Let’s talk about tax.
Or more particularly let’s talk about the tax rules for deregistering charities.
It has been a big intellectual week for your correspondent. Tuesday night White Man Behind a Desk. No tax. An interesting riff on immigration that Michael Reddell clearly wasn’t the tech checker for. Wednesday night Aphra Green Harkness Fellow on US criminal justice reform coz States just ran out of money. I tried to run an argument that this was the good side of low taxes. Didn’t resonate – go figure. And Wednesday morning – Roger Douglas on turning taxes into savings coz #taxesaregross.
And it was on the lovely Roger I planning to write but on Friday was the Greens on how there were bugg@r all foreign trusts reregistering. So I thought I’d write about that and the genius decision to require disclosure rather than taxation.
And as if that wasn’t enough. Saturday morning the latest Matt Nippert on a US and charities thing. An elderly couple with no heirs wanting to transfer wealth to a charitable institution – awh lovely. So nice they chose NZ. But also Panama, low distributions and references to the IRS. Ok. Initial reaction was it looks like FATCA avoidance coz NZ charities are outside its scope of reporting to IRS. Really must get on to my ‘US citizenship is not a good thing for tax’ post. It has been in the can for longer than this blog has been running. So embarrassed.
But one thing really caught my eye. The charities had voluntarily deregistered. Mmm interesting.
Your correspondent now moves a tiny bit in the Charities NGO sector. And from time to time I hear ‘should we stay a charity? Coz need to be careful over advocacy and ActionStation isn’t a charity and it is alg for them.’
To which I try to reply in my best talking to Ministers language: ‘ That’s one option. It would mean handing over a third of your reserves in taxes or all of your reserves to another registered charity. But totes – if that is what you want.’
Strangely the conversation doesn’t continue.
Coz the law changed in 2014 to stop the rort of charities getting lots of lovely tax subsidised donations, not distributing; deregistering and then keeping all that lovely taxpayer dosh for themselves. Go Hon Todd!
Now on the face of it this should apply to our friends here very soon. Section HR 12 applies a year after deregistration and turns the reserves – less wot go to another charity – into taxable income.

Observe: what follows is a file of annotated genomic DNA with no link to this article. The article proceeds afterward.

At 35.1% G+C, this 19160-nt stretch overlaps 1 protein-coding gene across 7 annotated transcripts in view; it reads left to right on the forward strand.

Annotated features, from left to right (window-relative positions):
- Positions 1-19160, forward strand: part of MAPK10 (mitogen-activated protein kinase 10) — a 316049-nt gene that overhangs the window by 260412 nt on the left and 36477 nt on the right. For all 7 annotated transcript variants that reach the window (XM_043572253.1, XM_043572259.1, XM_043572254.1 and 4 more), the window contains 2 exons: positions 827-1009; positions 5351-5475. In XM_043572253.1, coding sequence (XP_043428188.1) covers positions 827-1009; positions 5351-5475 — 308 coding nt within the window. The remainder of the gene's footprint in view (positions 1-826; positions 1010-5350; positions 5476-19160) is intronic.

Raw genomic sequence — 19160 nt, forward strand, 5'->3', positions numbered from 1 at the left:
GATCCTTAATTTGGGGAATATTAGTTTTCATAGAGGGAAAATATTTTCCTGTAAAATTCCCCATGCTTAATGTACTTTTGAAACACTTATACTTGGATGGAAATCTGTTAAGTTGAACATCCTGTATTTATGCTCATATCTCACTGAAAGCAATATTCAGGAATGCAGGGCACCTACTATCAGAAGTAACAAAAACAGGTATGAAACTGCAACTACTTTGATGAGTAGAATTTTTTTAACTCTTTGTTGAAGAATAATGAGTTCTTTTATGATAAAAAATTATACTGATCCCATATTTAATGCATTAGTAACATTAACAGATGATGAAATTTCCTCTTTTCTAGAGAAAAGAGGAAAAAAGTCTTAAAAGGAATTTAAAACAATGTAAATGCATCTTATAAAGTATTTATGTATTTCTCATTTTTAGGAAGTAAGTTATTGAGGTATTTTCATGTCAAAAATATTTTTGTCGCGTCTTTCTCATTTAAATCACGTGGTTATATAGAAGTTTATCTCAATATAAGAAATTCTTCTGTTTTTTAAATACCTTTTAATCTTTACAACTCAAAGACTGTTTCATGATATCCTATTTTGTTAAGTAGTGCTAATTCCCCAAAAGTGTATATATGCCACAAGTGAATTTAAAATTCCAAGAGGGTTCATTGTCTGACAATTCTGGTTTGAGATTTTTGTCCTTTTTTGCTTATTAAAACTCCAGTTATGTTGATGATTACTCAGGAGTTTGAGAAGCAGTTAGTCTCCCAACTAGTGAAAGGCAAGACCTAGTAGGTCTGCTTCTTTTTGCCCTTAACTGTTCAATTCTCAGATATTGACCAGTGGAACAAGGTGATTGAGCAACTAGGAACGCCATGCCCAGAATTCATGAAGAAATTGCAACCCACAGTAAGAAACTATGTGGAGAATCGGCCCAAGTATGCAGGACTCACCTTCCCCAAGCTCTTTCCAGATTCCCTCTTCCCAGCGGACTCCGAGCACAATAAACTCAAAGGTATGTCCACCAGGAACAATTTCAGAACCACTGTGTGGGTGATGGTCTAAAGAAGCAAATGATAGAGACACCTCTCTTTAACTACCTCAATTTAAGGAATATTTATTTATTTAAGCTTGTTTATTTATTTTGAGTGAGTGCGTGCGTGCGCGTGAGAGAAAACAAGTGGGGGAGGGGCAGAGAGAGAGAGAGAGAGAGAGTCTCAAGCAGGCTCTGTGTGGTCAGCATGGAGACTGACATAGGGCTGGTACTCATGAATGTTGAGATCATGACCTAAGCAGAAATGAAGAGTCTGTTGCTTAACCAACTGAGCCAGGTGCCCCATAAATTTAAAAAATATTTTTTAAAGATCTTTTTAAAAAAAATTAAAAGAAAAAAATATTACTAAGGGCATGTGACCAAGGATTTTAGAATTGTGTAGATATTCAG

Except there doesn’t seem to be anything explicit that makes it New Zealand source income. Possibly personal property or maybe indirectly sourced from New Zealand. But the source rules are kind of old school and want to bite on real stuff not deemed income. No matter how worthy of New Zealand source taxing rights it should be.
And of course none of this matters dear readers if the entity is New Zealand resident. Coz everything gets taxed! And as the trustees are a New Zealand company – high chance it will be. So alg.
Coz if the dosh in the charity all came completely from non-residents – the trust rules make it a foreign trust. And foreign source income aka income wot doesn’t have a New Zealand source is not taxed. So initial view – unless the source rules can bite on this deemed income or the trust isn’t a foreign one – there will be no wash up for our friends here.
Now on one level that is cool. The final tax was all about clawing back the tax benefits given on the initial donations and the charitable tax exemption on income. Here it would have been tax exempt anyway. So alg.
The other argument is that these guys intentionally registered as a New Zealand charity. Got all the good stuff like potentially non- disclosure to IRS as well as being to say they are a legit NZ charity. But now don’t get the bad stuff.
And NZ gets the bad name but not the income. What does that sound like? Oh yes the NZ Foreign Trust rules.
So glad that – according to the Greens – is coming to an end. Shame it had to be such a resource intensive way of doing it.
All The Right Moves
Let’s talk about tax.
Or more particularly let’s talk about the charitable tax exemption given to Scientology.
For reasons that are beyond me I have seen very few of Tom Cruise’s movies. Even in the mid/late eighties when he and I were in our respective heydays. Whether it was my twice weekly Rocky Horror attendance that crowded them out or the current boyfriend didn’t want the competition – couldn’t tell you. And it wasn’t as though I was super geeky or anything. Both The Breakfast Club and Merry Christmas Mr Lawrence ‘spoke to me’ – I was young what can I say – so defo the target audience for Mr Cruise. Also have never seen An Officer and a Gentleman but I think that’s Richard Gere.
I did see All The Right Moves an early film that wasn’t too bad. And I did see one of the Mission Impossible films with my boys. Truly excreable but it was clear my offspring not me were the target audience there.